Federal Aid at Last
The Editor’s Opinion Page
We thumbed through the pages of this issue and several newspapers just before writing our monthly stint and came to the happy conclusion that federal officials have finally become aware of the existence of the fire service. Moreover, they are putting their money where their mouths are.
Dick Sylvia discovered—on a trip to Washington, D.C.—that federal funds are available to the fire service to buy light rescue trucks and ambulances and to train emergency medical technicians. These funds are available through the National Highway Traffic Safety Administration (NHTSA) and, of course, are highway oriented. But by logical extension, we see no reason why a fire department cannot be given funds to buy fire fighting equipment—apparatus and tools— that must be used at the often horrible and multiple vehicular accidents on our highways. Fire safety is just as important as any other safety.
But at least NHTSA does recognize that the fire fighters do need help—money help in large sums—if they are to do a proper job in reducing our highway carnage. After all, ambulance service only comes into the picture when trained help with proper tools have extricated a victim from a wreck—frequently after extinguishing fire and washing down gasoline.
In keeping with this logical extension, we find that local grants are urged in two bills introduced in the House of Representatives. One of the bills introduced by Robert H. Steele (R-Conn.) calls for money to pay 90 percent of the cost of masks and heat-protective clothing, and the other would provide up to half the cost of all fire fighting equipment. Mario Biaggi (D-N.Y.) has announced his intention to introduce a bill similar to Steele’s proposal on masks and protective clothing.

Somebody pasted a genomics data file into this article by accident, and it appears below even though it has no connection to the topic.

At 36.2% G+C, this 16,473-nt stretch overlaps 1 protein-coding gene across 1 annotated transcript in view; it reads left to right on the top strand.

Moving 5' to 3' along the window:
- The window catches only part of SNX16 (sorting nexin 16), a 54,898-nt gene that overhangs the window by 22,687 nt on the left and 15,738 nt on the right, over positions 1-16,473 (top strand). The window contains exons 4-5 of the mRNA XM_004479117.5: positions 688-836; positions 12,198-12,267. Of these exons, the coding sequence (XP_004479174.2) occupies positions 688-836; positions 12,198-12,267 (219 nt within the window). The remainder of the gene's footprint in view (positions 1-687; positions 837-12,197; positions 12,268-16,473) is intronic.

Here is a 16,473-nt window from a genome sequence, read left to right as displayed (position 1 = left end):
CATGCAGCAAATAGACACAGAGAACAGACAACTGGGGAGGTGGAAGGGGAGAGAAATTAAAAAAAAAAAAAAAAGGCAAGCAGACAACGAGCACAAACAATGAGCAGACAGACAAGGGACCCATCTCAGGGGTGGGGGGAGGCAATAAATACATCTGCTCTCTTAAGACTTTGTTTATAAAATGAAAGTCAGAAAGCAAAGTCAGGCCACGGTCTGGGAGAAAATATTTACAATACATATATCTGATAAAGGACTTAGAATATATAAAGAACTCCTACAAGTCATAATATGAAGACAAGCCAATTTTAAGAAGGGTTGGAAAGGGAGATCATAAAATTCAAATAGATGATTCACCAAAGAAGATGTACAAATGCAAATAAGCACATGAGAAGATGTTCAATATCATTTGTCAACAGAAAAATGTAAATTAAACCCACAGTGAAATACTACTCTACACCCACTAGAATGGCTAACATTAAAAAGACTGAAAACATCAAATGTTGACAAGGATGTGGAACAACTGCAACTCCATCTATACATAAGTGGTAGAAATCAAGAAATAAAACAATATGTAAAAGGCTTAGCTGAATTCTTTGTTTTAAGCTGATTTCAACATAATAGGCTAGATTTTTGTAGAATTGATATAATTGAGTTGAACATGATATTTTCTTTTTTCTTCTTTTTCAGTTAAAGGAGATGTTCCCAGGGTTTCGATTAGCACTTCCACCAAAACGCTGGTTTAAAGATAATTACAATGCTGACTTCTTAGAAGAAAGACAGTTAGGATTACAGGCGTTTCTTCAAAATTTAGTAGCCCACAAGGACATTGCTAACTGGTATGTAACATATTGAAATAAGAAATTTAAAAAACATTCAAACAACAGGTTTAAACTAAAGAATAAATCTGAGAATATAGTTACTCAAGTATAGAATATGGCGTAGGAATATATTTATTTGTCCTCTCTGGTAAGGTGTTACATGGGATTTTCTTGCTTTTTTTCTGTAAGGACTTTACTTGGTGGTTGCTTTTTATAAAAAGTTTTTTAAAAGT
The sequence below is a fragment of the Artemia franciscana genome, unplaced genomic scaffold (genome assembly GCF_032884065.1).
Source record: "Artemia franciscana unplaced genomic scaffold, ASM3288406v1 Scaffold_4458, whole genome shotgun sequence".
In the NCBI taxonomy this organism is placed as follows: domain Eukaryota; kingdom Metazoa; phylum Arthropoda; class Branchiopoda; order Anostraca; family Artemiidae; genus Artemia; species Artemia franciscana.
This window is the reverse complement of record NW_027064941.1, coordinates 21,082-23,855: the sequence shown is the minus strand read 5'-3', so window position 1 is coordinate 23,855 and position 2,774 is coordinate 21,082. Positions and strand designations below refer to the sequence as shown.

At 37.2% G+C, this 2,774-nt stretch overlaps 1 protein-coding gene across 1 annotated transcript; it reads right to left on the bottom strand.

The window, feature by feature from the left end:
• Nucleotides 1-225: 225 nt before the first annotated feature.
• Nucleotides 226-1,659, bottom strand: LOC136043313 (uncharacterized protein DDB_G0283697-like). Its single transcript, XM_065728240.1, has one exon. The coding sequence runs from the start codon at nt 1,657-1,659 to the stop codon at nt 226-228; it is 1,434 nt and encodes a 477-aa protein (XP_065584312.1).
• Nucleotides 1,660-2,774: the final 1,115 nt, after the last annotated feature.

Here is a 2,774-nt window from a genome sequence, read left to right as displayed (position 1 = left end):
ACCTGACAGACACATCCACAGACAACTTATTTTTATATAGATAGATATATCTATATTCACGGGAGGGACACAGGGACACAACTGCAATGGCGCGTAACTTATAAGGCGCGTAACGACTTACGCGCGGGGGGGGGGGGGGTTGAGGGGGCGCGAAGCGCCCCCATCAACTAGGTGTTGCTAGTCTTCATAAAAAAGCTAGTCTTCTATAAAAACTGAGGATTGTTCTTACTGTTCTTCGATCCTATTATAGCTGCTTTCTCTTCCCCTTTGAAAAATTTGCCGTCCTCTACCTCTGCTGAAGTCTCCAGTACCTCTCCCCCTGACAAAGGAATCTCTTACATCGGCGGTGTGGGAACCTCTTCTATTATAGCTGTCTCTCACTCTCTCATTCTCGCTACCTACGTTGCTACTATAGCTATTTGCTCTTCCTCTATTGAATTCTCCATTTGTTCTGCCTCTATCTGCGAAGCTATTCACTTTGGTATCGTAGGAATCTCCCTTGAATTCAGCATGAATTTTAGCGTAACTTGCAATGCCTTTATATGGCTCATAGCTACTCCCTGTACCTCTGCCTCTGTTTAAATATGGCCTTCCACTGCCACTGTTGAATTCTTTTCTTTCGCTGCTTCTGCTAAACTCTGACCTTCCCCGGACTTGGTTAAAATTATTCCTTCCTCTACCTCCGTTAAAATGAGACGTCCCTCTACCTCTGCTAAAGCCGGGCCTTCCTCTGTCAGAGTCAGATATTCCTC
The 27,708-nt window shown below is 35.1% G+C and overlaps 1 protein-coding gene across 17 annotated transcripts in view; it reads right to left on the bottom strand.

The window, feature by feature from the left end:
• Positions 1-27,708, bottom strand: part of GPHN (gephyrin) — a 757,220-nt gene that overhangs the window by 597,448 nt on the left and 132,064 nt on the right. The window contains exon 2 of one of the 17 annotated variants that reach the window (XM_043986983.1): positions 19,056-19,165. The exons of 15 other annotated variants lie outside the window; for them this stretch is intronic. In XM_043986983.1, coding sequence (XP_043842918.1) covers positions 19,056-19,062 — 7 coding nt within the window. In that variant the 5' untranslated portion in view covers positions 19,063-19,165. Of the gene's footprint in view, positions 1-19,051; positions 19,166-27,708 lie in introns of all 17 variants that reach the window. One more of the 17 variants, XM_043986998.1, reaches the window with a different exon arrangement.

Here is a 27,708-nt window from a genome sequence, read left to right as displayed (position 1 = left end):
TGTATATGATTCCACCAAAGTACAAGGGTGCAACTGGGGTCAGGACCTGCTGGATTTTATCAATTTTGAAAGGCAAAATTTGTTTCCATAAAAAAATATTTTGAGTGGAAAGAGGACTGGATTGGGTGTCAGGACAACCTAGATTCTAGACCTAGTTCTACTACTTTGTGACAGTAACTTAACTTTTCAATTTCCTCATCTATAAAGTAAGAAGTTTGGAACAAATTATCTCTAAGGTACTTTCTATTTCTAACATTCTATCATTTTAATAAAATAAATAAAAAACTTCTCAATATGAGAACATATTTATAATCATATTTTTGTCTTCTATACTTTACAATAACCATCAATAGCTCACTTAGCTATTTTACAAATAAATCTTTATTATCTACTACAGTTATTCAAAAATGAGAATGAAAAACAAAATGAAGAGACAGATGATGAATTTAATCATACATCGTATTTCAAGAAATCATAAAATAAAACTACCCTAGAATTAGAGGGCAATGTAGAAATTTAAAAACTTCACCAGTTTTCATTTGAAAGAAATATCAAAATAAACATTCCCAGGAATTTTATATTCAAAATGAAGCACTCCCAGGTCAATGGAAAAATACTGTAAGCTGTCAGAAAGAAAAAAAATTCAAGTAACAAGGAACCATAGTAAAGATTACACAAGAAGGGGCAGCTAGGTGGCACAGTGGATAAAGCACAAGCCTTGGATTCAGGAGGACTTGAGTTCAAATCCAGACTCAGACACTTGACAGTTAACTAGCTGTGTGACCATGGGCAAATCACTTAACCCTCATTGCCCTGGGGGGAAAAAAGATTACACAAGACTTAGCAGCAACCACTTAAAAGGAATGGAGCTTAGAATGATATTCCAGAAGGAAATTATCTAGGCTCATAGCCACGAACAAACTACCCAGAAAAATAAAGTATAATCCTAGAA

Steele has introduced a bill to establish a national fire academy and also a bill to authorize $15 million for research in the fiscal year ending June 30, 1973.
We also want to point out that the National Commission on Fire Prevention and Control has been provided with $300,000 for the fiscal year 1972. The findings and recommendations of this soimportant commission will, when published and sent to the President, have a tremendous impact on the future of the fire service.
Finally, more than 135 members of Congress have sponsored legislation that would provide compensation for the survivors of fire fighters and policemen killed in the line of duty. Initially, these bills were directed only to police officers, but with the introduction of S2994 by Sen. John McClellan (D-Ark.) and S2995 by Sen. Edward Kennedy (D-Mass.), fire fighters were included. Title III of both these bills grants $50,000 to the widows of policemen and fire fighters who are killed as a result of a criminal act.
There is more legislation in the works that affects the fire service, and we will keep you informed. But we must remember that when federal aid becomes available, we should be prepared to use it. The recent congressional hearings on the use of federal grants for police enforcement brought out the fact that many police departments had unspent sums that they didn’t know what to do with.
We don’t think this will happen to us, but let’s make sure that no fire department will be caught with its plans down.